Golijov Still ‘Readjusting’ to $500K MacArthur Award



Osvaldo Golijov
Photo by Michael Krasser

Composer Osvaldo Golijov has been named one of 24 new MacArthur Fellows for 2003, The John D. and Catherine T. MacArthur Foundation announced October 5. He will receive $500,000 in “no strings attached” support over the next five years.

Announcing the awards, Daniel J. Socolow, the director of the MacArthur Fellows Program, noted that although the 24 winners are engaged in vastly different areas of work, from—biophysics to blacksmithing—”each is highly focused, tenacious, and creative. As in past years, these Fellows are not only very good at what they do, their work is distinctively bold and original.”

On top of the breath-catching size of the financial award, there is an intriguing veil of mystery surrounding the award—there’s no application and no interview. A 12-member anonymous selection committee and the Foundation’s board of directors make their decision based on the recommendations of several hundred anonymous nominators. Award-winners are notified by phone the week before the public announcement.

The MacArthur Fellows Program is structured “to emphasize the importance of the creative individual in society.” There are no restrictions on how recipients may use the money and no reports are required. Jonathan F. Fanton, president of the MacArthur Foundation, explains that the Fellowship simply “offers highly creative people the gift of time and the unfettered opportunity to explore, create, and accomplish.”


MacArthur Fellows 1981—2003: Music

(Courtesy the MacArthur Foundation)

Babbitt, Milton
Blake, Ran
Braxton, Anthony
Coleman, Ornette
Eaton, John C.
Golijov, Osvaldo
Harbison, John
Hough, Stephen
Khan, Ali Akbar
Lacy, Steve
Lewis, George
Meyer, Edgar
Nancarrow, Conlon
Perle, George
Reagon, Bernice Johnson
Roach, Max
Russell, George
Schuller, Gunther
Shapey, Ralph
Sheng, Bright
Taylor, Cecil
Vandermark, Ken
Williams, Marion
Wuorinen, Charles

Theater and Performing Arts
Monk, Meredith

Golijov, 42, is currently associate professor of music at College of the Holy Cross in Worcester, Massachusetts. Greatly influenced by his Jewish heritage and Argentinean upbringing, Golijov is known for his ability to synthesize cultures and genres. His Pasión Según San Marcos (2000) was met with a flurry of international critical and audience acclaim. A decade-long association with the Kronos Quartet has resulted in the creation of some 30 works, as well as the Nonesuch releases Caravan and the Grammy-nominated Nuevo. In addition to Kronos, Golijov’s work has been performed by ensembles such as the Boston Symphony, LA Philharmonic, Minnesota Orchestra, New World Symphony, London Sinfonietta, and the Birmingham Contemporary Music Group.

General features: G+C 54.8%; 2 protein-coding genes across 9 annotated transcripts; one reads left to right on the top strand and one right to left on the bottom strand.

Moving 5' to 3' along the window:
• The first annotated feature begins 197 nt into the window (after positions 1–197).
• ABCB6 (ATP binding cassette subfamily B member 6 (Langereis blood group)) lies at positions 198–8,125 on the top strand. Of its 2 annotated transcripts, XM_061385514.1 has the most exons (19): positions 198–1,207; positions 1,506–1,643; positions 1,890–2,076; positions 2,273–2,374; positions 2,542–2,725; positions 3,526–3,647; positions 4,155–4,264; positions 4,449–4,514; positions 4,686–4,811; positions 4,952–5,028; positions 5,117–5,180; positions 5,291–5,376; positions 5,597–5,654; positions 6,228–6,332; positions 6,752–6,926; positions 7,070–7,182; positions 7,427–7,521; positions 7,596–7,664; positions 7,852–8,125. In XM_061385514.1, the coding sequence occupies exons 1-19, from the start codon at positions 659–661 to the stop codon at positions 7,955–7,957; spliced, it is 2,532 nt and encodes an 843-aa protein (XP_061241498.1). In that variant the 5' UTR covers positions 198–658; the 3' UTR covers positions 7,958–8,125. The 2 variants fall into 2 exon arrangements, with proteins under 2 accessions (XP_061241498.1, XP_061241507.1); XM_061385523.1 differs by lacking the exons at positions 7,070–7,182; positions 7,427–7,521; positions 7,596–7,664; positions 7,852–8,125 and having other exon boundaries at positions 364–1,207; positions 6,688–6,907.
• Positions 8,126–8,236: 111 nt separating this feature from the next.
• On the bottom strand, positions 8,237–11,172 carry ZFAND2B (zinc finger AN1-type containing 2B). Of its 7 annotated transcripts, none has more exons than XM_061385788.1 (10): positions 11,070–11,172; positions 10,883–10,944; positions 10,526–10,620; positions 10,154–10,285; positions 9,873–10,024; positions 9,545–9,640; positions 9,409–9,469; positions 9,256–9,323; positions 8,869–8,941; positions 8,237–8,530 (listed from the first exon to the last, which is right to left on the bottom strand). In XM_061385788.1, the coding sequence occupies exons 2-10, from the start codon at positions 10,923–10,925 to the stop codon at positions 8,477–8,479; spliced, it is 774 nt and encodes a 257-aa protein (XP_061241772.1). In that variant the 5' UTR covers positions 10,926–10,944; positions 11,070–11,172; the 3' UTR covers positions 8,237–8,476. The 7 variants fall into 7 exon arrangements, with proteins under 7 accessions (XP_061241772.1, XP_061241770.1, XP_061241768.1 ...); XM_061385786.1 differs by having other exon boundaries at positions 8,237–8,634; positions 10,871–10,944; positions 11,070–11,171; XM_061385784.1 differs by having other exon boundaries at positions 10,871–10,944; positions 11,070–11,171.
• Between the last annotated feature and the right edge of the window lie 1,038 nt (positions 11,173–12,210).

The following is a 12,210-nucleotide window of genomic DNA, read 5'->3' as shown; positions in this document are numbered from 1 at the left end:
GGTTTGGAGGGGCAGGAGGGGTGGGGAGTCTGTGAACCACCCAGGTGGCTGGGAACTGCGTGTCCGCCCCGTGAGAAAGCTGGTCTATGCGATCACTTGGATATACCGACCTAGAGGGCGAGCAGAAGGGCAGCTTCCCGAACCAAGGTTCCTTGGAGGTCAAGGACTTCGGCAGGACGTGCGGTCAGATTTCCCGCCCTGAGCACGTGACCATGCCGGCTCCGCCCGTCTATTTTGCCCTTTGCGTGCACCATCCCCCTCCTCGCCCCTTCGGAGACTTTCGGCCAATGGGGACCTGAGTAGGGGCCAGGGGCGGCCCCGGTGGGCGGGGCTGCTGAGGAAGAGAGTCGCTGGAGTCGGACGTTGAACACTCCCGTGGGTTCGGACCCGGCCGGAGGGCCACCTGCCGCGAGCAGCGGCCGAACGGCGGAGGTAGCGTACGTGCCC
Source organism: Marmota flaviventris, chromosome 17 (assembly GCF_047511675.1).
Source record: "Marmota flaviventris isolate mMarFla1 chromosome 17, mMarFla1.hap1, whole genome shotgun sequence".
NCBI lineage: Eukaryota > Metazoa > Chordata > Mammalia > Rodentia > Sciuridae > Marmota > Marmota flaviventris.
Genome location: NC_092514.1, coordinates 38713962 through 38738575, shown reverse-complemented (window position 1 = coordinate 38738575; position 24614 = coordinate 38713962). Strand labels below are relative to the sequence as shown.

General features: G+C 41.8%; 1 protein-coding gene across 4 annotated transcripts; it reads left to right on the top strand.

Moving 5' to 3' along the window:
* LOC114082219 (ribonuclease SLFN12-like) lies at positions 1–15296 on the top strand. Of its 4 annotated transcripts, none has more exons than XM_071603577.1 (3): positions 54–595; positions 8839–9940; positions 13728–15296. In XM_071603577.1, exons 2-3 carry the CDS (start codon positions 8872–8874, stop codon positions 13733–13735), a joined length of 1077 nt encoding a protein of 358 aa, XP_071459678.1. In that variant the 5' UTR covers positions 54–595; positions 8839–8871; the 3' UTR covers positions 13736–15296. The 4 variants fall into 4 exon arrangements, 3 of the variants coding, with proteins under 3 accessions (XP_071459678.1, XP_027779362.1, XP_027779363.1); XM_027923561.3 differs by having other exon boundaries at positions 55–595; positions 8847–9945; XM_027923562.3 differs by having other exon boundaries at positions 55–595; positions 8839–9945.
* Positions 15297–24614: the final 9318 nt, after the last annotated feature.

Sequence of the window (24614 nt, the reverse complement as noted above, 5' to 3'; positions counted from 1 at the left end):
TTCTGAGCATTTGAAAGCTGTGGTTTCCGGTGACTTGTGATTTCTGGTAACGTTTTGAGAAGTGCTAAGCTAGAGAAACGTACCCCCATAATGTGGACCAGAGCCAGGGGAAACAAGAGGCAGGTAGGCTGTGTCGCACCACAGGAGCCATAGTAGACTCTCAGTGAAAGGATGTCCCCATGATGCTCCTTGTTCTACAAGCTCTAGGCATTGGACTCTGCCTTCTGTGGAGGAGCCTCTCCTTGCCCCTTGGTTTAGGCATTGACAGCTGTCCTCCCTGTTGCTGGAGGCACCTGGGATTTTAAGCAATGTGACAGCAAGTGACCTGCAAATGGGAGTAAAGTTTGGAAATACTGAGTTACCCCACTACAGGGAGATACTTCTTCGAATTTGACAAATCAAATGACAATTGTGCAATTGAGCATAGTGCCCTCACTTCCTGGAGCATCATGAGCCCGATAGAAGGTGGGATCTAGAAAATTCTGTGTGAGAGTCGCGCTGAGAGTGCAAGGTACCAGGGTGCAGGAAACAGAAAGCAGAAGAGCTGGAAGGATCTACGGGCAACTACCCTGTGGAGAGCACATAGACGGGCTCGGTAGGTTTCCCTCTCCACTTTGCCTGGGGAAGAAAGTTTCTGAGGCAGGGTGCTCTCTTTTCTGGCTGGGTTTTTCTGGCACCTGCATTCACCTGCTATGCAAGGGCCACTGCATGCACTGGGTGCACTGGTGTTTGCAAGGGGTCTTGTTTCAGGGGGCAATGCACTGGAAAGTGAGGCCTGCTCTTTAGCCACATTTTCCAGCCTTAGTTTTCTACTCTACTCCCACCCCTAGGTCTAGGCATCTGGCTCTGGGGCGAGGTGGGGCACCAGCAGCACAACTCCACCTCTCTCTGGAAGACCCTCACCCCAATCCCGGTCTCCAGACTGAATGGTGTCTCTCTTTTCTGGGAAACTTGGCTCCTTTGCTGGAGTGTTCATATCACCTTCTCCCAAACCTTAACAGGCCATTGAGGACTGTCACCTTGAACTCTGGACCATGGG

Golijov studied composition at the Rubin Academy in Jerusalem and received his Ph.D. (1990) from the University of Pennsylvania. He was a Fellow at the Tanglewood Music Center (1990) before joining faculty of the College of the Holy Cross in 1991. Golijov also serves on the faculties of the Boston Conservatory and the Tanglewood Music Center.

When I spoke to Osvaldo Golijov a few days after the announcement, he was still reeling with excitement over the award. He turned out to be not only the dedicated and talented composer the MacArthur Foundation identified him as, but also a charming and humble man. He had this to say about the honor:

Molly Sheridan: I know you find out you’ve won a MacArthur awards with just a phone call, pretty much out of the blue. Tell me a little about yours—when you got it, what your first reactions was…

Osvaldo Golijov: I guess my reaction was like everybody else—totally stunned. I think that they expect that reaction because the second thing they say is that they are sending you also a FedEx letter to confirm that this is not a joke. So yeah, I mean I was completely…and still, it’s a major readjustment in life—from chasing the carrot and trying to do what you love but also to put the food on the table for the children and so forth, to saying, ‘Oh, wow, I can do whatever I want and they will still eat.’ [laughs] That’s very nice.

Molly Sheridan: Obviously it’s a lot of money. Do you have any idea what you might do with it yet? I know it’s very soon, but are there any projects you’ve been thinking about that you just haven’t known how you would fund?